1. How is the pagefile currently set at?
Start - Control Panel - System - Advanced - Click 'settings' under the Performance Category. Select - Select Advanced - Under the Virtual Memory category, see what your page filing size is.
2. If you are comfortable with getting into your BIOS, select the default settings. This is in case your RAM voltages/timing have been changed as this can cause problems related to this one.
3. Your system may be overheating. Download speedfan and monitor your computer temps, see if it fluctuates when you are doing your usual routine on the machine.
Download and run Video Memory Stress Test
If the RAID controller is still showing as the issue, updatd it to the latest version of the drivers available.
You should use your extra 600 GB drive as a backup drive after disabling the RAID controller. If you want help with backing up your system, see Backup Complete Computer - Create an Image Backup and Imaging with free Macrium (I use the second one myself as it is an easier interface and less likely to be corrupted).
Download MBRCheck to your desktop
- Double click MBRCheck.exe to run (vista and Win 7 right click and select Run as Administrator)
- It will show a Black screen with some information that will contain either the below line if no problem is found:
- Done! Press ENTER to exit...
- Or you will see more information like below if a problem is found:
- Found non-standard or infected MBR.
- Enter 'Y' and hit ENTER for more options, or 'N' to exit:
- Either way, just choose to exit the program at this point since we want to see only the scan results to begin with.
- MBRCheck will create a log named similar to MBRCheck_07.16.10_00.32.33.txt which is random based on date and time.
IF one of the drives is faulty, you can copy the drive data to another drive (same make/model, otherwise the RAID might not work) using something like Roadkil's Raw Copy and swap out the drives. If you don't have a spare drive, obviously get one and do the data copy before sending the faulty drive in.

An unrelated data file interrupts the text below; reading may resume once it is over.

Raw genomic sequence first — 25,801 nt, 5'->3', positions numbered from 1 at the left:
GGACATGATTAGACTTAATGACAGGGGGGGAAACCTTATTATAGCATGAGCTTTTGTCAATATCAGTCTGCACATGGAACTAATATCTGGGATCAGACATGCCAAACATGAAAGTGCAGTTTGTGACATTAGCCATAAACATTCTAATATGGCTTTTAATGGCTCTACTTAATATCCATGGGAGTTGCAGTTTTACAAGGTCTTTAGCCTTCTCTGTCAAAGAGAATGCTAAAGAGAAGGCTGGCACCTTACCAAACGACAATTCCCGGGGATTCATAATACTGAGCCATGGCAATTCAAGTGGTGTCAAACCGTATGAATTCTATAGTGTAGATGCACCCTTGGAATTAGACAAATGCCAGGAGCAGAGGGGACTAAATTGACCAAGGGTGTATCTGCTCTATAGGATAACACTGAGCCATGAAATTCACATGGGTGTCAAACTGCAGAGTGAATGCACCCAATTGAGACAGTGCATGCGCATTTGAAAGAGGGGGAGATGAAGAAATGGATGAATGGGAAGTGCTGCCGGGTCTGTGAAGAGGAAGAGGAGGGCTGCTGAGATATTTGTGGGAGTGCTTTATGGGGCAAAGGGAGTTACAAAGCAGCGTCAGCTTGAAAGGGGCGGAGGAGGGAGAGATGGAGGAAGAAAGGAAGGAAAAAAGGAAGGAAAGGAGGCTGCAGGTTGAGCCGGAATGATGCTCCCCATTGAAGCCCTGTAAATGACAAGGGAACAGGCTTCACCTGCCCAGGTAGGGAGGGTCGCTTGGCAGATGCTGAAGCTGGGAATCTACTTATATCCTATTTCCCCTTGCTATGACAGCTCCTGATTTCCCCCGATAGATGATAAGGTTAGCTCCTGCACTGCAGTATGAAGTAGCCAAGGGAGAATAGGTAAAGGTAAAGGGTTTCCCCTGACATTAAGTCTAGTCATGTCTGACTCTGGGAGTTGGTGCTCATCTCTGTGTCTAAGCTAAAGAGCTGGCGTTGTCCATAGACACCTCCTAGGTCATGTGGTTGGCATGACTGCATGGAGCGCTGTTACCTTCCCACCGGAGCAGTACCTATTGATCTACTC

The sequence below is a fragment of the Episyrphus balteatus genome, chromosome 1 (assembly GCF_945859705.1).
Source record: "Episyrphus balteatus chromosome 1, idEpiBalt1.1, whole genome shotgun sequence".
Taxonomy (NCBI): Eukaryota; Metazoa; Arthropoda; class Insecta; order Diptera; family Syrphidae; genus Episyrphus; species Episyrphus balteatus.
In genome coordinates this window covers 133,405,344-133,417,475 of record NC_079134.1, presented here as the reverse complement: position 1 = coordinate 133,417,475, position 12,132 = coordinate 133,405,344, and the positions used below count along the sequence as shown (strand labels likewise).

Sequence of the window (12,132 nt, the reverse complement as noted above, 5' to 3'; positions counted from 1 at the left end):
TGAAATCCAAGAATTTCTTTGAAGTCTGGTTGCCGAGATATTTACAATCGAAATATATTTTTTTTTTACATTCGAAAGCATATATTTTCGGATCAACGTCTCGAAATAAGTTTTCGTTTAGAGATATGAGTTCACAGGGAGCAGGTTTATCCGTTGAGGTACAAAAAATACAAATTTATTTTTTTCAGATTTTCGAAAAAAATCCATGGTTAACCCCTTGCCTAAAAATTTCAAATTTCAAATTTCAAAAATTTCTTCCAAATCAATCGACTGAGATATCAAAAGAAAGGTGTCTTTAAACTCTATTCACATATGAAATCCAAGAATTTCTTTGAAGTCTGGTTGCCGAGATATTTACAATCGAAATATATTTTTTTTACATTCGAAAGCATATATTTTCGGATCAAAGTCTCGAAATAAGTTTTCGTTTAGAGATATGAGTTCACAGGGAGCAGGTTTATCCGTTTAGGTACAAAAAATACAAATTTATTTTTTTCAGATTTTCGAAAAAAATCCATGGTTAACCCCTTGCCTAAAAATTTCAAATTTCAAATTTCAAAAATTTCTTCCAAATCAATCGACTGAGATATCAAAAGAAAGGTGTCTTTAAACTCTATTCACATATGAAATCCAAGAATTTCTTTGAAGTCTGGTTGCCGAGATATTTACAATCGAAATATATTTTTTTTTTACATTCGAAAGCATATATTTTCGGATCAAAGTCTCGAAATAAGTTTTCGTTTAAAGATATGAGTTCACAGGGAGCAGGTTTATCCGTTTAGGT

Memory crops up in both; let's assume it could be Virtual Memory = page file and get that removed, set it to zero then reboot. Then set it for 4092MB min. and max. This should at least allow the creation of a minidump, assuming that the services needed to create it are loaded when it BSOD's
So I was going to update his RAID drivers because it looks like his system is using that Microsoft one instead of the Asus one, but whenever I try to get it to update with the Asus RAID driver I downloaded, the update screen gets pissy at me and says, basically, "cut it out, that driver is already updated," even though the file I'm trying to give it is completely different.
When looking at the "volumes" tab under the driver information, it's all blank.
Apparently the RAID is using two driver files I've never heard of involved in a RAID. disk.sys and partmgr.sys.
I realize the drivers for Asus are from last year. But I don't think I care how recent the Microsoft one is. I have a bad feeling that the computer is trying to run the wrong driver or even two at the same time for the RAID. Since it won't allow me to update the ahcix64s.sys file, which is the old version from April off of the Asus disk, I can't even determine if the update can fix the problem.
FltMgr.sys is a “system” file used by Windows to help control various aspects of your hard drives & files. Its official name is the “Microsoft Filesystem Filter Manager” and its main duty in the operating system is make sure that the data written to the hard drive is correct and not corrupted. The fltmgr.sys error is caused when Windows cannot read or process files that are on the hard drive, usually because the File System Manager is damaged or unreadable. If this is the case, it can cause hard drives to stop working and the blue screen to appear.